Take the 2-minute tour ×
Mathematics Stack Exchange is a question and answer site for people studying math at any level and professionals in related fields. It's 100% free, no registration required.

$x^2 + xy + y^2 = 7$

$x$-axis = $\frac{\sqrt{21}}{3}$, $\frac{-2\sqrt{21}}{3}$

I don't understand how to find the $y$-axis.

share|improve this question
    
Isn't the question asking you to find where the tangent to the curve $x^2+xy+y^2=7$ is horizontal and vertical? –  Joe Johnson 126 Nov 14 '12 at 12:54
    
If so, you can use implicit differentiation. –  Joe Johnson 126 Nov 14 '12 at 12:55
    
I tried that and got -2 sqrt 21/ 3, sqrt 21/ 3, which is the opposite of the x axis. Would that be correct? –  Courtney Nov 14 '12 at 13:00
1  
Note that our curve function is symmetric in $x$ and $y$. By symmetry, for parallel to $y$-axis we interchange the roles of $x$ and $y$. Thus (i) your computation is correct and (ii) you need not have computed. If we did not have symmetry, the $x$-axis argument could be imitated by finding $\frac{dx}{dy}$. –  André Nicolas Nov 14 '12 at 13:04
add comment

1 Answer

Usually for these problems one uses the implicit derivative, which for this problem is $$y'=\frac{-2x-y}{x+2y}.$$ Then horizontal tangents occur when the top is zero, i.e. $2x+y=0$, and vertical tangents occur when the bottom is zero, i.e. $x+2y=0$. These equations are then plugged into the original relation $x^2+xy+y^2=7$ to get the actual coordinates of the points.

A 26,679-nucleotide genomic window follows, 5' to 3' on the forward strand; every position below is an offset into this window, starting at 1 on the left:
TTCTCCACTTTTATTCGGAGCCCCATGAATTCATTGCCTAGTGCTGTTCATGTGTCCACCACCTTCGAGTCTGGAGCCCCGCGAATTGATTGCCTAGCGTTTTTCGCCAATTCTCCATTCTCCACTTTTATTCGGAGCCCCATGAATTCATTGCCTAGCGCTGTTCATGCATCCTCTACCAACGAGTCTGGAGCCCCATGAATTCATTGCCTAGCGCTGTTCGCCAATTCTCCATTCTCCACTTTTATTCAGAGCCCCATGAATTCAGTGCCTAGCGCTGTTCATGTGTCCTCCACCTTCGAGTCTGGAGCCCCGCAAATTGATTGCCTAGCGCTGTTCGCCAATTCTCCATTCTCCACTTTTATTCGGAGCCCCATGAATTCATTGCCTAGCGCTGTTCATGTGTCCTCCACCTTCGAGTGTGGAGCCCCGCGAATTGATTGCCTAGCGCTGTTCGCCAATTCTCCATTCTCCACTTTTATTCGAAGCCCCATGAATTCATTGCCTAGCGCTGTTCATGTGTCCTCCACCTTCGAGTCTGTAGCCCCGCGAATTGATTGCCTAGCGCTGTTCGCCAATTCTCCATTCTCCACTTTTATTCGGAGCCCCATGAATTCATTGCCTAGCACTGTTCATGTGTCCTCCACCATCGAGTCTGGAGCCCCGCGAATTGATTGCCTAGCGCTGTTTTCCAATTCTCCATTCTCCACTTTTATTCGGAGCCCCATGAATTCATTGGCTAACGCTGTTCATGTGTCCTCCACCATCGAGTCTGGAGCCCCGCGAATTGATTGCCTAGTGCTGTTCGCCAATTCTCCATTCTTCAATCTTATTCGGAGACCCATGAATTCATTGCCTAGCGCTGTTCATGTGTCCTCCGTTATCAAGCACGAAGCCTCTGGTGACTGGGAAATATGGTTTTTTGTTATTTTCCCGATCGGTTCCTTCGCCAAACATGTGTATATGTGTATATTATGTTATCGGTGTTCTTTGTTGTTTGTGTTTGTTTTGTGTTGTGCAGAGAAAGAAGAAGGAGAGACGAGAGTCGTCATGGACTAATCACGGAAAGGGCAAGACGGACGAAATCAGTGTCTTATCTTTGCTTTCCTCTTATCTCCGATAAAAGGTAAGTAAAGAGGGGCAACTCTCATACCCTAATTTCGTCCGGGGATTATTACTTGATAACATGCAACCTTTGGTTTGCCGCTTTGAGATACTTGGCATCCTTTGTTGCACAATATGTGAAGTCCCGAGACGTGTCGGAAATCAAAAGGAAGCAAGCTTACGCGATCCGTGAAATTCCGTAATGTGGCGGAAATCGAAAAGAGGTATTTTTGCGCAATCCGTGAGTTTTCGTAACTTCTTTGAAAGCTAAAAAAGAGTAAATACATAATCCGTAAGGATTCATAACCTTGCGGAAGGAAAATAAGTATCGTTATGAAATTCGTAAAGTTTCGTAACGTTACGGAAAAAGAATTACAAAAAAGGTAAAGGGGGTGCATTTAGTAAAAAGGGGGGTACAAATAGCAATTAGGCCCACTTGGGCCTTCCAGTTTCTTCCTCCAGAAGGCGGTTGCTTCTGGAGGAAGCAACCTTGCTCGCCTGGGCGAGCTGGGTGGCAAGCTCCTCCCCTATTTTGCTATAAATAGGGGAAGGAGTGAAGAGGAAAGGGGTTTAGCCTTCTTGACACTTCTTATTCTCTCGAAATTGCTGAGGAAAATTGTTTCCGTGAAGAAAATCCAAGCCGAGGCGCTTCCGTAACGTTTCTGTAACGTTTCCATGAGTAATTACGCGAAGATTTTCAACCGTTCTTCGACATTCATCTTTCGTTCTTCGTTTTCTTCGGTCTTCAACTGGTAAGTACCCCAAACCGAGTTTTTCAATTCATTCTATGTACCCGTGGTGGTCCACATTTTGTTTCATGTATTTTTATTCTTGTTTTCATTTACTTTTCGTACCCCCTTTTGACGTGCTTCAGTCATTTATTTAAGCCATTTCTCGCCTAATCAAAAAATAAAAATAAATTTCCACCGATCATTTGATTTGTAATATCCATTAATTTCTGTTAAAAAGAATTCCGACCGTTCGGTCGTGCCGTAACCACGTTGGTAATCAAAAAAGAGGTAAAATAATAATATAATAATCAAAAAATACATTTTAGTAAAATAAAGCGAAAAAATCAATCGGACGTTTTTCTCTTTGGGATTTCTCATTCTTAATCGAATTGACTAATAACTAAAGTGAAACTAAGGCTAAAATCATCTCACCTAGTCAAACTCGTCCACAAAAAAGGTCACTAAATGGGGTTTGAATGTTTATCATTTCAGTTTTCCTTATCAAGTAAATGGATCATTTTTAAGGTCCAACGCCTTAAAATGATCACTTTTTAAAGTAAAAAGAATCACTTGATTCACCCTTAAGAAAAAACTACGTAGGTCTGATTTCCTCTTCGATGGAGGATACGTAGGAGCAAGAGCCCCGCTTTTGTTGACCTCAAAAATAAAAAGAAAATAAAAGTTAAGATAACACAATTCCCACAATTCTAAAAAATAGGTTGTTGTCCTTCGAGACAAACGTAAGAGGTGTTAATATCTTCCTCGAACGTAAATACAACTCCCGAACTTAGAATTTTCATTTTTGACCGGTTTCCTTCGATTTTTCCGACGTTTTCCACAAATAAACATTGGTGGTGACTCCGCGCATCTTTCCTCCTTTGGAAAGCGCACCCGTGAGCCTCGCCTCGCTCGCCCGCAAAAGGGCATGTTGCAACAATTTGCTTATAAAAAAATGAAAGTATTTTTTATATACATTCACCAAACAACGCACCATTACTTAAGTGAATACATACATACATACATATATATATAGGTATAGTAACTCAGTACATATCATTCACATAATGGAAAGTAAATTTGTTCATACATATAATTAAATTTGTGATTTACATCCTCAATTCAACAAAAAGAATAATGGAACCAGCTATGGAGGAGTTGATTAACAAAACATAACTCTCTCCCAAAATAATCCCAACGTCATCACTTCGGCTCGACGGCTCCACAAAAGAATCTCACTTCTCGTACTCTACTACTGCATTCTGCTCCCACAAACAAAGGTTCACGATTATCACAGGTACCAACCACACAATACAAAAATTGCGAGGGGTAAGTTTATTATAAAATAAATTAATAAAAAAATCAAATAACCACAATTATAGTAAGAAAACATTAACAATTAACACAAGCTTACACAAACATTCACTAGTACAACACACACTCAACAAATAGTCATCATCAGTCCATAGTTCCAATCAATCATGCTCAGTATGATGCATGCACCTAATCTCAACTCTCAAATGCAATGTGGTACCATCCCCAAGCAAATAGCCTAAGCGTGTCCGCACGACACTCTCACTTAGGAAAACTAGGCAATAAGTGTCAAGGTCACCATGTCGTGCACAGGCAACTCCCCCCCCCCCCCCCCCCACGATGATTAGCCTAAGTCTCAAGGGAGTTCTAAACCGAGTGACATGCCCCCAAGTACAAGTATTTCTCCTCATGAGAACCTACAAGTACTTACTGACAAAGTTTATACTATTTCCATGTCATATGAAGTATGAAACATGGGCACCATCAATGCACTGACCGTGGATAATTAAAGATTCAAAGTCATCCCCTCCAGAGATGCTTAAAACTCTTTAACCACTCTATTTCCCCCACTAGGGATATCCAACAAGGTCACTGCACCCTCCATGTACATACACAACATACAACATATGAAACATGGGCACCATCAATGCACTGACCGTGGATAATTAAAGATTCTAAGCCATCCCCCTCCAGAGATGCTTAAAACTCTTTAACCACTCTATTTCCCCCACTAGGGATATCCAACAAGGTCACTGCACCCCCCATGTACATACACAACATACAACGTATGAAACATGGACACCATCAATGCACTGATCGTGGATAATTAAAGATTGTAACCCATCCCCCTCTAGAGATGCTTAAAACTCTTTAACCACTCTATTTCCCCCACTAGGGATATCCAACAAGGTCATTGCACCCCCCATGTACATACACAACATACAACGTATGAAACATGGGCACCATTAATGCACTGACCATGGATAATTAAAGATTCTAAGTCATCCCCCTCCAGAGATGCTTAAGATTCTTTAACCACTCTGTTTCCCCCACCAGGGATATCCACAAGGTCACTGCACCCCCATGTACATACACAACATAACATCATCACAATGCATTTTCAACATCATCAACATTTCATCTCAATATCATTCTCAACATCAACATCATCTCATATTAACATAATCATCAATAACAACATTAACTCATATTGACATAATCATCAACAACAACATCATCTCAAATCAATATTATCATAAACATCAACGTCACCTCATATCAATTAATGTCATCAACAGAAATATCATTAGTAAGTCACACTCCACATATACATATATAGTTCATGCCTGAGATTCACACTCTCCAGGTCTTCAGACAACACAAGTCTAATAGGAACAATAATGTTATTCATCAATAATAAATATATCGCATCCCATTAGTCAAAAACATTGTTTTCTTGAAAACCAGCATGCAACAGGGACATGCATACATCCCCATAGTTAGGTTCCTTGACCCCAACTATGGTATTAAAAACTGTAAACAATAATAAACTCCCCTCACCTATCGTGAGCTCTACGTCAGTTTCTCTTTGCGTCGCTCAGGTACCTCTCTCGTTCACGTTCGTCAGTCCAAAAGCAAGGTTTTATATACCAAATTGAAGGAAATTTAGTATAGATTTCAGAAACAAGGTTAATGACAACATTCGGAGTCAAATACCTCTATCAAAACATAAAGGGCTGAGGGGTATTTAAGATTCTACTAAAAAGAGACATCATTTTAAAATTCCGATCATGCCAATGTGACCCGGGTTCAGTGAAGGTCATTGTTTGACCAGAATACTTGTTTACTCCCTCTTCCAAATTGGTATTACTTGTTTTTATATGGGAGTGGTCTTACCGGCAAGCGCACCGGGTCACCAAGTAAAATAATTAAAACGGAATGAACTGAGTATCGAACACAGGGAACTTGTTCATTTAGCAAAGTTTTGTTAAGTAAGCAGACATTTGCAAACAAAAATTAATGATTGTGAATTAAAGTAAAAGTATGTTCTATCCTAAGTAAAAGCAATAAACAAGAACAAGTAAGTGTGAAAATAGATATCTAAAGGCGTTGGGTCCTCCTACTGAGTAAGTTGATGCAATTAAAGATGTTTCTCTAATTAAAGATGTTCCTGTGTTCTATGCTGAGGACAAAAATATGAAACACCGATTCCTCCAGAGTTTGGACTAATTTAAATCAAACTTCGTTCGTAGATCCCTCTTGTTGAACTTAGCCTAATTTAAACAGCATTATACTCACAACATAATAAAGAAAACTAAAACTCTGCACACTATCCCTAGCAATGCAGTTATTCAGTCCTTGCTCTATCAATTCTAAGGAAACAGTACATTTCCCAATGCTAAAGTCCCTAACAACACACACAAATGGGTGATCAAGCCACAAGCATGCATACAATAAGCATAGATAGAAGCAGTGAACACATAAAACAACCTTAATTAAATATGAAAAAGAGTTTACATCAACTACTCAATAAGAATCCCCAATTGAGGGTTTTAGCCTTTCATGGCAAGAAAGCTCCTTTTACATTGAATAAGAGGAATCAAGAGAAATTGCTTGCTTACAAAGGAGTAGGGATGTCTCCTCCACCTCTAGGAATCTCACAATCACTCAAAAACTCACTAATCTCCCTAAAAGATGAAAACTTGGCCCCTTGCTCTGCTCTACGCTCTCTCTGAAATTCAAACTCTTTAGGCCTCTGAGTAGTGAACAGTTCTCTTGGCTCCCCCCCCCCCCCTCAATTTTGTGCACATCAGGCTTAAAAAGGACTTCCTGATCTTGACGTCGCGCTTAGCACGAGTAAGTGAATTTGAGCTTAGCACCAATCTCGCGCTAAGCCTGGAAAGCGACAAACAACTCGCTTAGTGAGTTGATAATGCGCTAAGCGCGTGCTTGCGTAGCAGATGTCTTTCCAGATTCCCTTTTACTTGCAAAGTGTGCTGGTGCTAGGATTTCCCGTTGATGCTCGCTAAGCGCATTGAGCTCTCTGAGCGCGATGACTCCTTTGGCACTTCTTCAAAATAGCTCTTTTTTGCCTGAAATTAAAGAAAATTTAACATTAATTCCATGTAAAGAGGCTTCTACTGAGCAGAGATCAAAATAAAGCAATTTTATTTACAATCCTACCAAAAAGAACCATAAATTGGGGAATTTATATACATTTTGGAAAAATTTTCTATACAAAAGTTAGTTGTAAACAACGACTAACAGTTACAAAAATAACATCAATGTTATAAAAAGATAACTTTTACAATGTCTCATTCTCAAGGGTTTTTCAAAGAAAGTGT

Note: Just noticed that Joe Johnson made this same suggestion re. implicit derivative!

EDIT: I got the horizontal tangents occur at $(x,y)=(+\sqrt{7/3},-2\sqrt{7/3})$ and at $(x,y)=(-\sqrt{7/3},+2\sqrt{7/3}).$ The vertical tangent points were like these, only switch the ordering of the pairs $(x,y)$. Maybe because the original ellipse $x^2+xy+y^2=7$ has its major axis at 45 degrees rotated.

share|improve this answer
    
Thank you very much! It makes much more sense now! :) –  Courtney Nov 14 '12 at 13:07
add comment

Your Answer

 
discard

By posting your answer, you agree to the privacy policy and terms of service.

Not the answer you're looking for? Browse other questions tagged or ask your own question.